In September 2004, Joseph Cedar’s film CAMPFIRE received five “Ophir Awards” from the Israel Film Academy including Best Picture, Best Director, & Best Screenplay. But when it made its American debut one month later at the Chicago International Film Festival, CAMPFIRE received mixed reviews from the local press Although it was eventually released in American art house theatres, it never caught on here.
Did Israelis see things in CAMPFIRE that simply went over most American heads? While there are many universal elements to this story, Jan believes there are also underlying dynamics that make it much more than a soap opera about a widow looking for a new husband. This interview provides important insights into characters portrayed by the actor Oshri Cohen, growing from a kid in CAMPFIRE (in 2004) to a man in BEAUFORT (in 2007).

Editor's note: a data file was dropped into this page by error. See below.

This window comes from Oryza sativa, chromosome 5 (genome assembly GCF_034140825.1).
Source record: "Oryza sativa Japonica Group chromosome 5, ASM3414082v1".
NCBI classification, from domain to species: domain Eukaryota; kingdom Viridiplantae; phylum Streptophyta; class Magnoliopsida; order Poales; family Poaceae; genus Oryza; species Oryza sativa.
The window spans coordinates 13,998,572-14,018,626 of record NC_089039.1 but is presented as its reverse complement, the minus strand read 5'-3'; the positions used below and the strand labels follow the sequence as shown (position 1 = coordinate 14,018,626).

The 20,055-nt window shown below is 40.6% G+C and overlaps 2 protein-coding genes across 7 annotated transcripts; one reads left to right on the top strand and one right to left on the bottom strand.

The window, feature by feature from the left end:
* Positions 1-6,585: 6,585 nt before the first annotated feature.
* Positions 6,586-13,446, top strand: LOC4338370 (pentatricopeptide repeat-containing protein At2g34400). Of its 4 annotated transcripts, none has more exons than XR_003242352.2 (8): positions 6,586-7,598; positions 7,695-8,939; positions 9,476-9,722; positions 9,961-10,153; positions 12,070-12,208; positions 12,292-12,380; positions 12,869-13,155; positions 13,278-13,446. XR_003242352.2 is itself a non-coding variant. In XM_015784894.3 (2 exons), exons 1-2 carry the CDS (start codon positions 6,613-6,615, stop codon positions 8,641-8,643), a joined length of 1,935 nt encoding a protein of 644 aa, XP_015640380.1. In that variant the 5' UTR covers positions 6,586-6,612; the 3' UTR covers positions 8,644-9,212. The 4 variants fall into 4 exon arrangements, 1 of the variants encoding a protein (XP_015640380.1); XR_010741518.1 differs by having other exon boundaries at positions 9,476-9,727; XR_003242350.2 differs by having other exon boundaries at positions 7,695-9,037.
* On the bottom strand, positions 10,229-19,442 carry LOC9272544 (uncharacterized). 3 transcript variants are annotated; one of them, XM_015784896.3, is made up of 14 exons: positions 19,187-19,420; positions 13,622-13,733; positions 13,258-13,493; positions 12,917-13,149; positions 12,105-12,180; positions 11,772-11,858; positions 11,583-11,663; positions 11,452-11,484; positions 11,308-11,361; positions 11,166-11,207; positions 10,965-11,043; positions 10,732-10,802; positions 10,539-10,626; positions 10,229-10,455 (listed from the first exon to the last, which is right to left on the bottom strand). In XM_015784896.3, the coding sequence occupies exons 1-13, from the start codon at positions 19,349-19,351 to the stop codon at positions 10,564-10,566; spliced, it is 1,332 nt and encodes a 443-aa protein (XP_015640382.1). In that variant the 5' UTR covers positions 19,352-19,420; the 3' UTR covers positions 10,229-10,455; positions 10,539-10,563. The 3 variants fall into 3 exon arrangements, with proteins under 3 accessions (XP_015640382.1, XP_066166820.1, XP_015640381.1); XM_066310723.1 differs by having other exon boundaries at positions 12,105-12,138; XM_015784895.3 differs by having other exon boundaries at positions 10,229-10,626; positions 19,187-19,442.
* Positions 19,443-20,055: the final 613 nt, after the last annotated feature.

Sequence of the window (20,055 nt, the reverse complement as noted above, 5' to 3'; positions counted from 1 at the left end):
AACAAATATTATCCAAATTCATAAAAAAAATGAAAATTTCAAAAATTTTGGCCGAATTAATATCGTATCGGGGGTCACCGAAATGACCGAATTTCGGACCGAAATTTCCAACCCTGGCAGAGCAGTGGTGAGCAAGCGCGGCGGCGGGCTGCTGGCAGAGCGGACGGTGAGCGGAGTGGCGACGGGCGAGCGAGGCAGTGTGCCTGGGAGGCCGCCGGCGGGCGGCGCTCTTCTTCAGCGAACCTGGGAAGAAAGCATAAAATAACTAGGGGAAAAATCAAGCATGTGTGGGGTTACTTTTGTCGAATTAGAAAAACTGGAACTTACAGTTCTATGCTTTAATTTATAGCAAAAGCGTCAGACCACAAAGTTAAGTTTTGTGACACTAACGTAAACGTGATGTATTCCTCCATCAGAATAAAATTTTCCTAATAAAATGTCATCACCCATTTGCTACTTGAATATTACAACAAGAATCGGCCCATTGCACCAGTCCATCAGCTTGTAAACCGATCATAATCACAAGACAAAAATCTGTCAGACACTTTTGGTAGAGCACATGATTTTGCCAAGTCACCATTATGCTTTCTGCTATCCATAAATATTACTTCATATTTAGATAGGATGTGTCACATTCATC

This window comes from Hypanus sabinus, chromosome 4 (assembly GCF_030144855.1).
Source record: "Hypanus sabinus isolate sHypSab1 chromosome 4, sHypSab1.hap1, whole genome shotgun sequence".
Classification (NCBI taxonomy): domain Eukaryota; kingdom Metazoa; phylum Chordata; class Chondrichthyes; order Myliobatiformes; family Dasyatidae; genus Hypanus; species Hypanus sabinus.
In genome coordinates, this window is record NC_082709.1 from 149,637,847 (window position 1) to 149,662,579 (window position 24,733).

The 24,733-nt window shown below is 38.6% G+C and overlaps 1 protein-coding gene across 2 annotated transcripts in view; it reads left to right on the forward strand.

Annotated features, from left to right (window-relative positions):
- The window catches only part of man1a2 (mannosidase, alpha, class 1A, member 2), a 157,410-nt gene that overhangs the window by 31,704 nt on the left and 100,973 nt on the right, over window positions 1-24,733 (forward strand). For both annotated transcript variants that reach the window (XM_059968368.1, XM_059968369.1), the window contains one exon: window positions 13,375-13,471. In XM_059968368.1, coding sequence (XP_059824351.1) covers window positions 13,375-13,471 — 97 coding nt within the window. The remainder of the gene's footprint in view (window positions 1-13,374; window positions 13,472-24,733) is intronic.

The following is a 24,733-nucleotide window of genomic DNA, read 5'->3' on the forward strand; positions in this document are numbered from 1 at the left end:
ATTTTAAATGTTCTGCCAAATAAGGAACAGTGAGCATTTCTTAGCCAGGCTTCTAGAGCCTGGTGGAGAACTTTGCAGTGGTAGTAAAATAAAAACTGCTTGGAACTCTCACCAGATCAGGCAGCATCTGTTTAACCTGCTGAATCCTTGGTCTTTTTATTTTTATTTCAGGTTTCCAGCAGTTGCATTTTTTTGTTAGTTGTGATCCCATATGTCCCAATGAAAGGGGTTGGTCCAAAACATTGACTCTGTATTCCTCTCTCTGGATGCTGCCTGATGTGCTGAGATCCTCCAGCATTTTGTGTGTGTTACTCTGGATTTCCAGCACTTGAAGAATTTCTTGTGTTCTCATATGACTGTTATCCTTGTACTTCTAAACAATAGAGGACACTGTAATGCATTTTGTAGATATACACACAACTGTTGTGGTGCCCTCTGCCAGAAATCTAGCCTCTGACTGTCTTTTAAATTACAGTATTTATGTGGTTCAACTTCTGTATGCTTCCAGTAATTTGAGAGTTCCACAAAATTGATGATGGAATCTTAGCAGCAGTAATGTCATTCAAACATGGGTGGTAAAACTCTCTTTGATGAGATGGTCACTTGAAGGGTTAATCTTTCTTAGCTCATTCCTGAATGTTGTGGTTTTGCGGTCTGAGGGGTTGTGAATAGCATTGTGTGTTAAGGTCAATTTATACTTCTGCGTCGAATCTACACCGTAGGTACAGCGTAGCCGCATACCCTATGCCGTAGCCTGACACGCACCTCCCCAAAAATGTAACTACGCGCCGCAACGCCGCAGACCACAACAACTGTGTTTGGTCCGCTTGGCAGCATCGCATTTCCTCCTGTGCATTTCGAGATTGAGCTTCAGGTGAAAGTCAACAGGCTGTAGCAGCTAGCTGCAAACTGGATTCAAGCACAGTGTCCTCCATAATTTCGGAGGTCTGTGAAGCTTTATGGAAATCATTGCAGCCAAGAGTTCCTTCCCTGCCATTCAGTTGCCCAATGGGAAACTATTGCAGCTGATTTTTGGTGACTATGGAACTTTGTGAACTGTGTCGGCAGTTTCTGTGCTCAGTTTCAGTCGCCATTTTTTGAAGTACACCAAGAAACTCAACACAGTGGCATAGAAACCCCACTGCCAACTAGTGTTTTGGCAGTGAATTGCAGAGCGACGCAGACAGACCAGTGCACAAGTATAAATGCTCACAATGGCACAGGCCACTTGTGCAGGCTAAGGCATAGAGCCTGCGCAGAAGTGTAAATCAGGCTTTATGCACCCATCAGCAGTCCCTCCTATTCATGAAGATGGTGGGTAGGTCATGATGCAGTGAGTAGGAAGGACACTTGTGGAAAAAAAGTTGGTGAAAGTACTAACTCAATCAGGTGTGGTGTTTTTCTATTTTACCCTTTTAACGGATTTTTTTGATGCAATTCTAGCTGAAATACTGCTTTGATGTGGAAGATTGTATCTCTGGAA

Joseph Cedar (2004)
|Jan: Let’s start by discussing the title, Joe. Why call your film CAMPFIRE as opposed to say “Bonfire”?Joe: In Hebrew “campfire” has a dual meaning: “medurat hashevet” literally means “tribal campfire,” but it also has another meaning. For example, Channel 2, the most popular TV channel in Israel, is considered “the tribal campfire” because it’s a center of some kind of culture. If you connect through it you are part of the tribe, but if you find yourself away from it, then you are an outsider.|
Click HERE to read complete chat with Joseph Cedar on FILMS FOR TWO.
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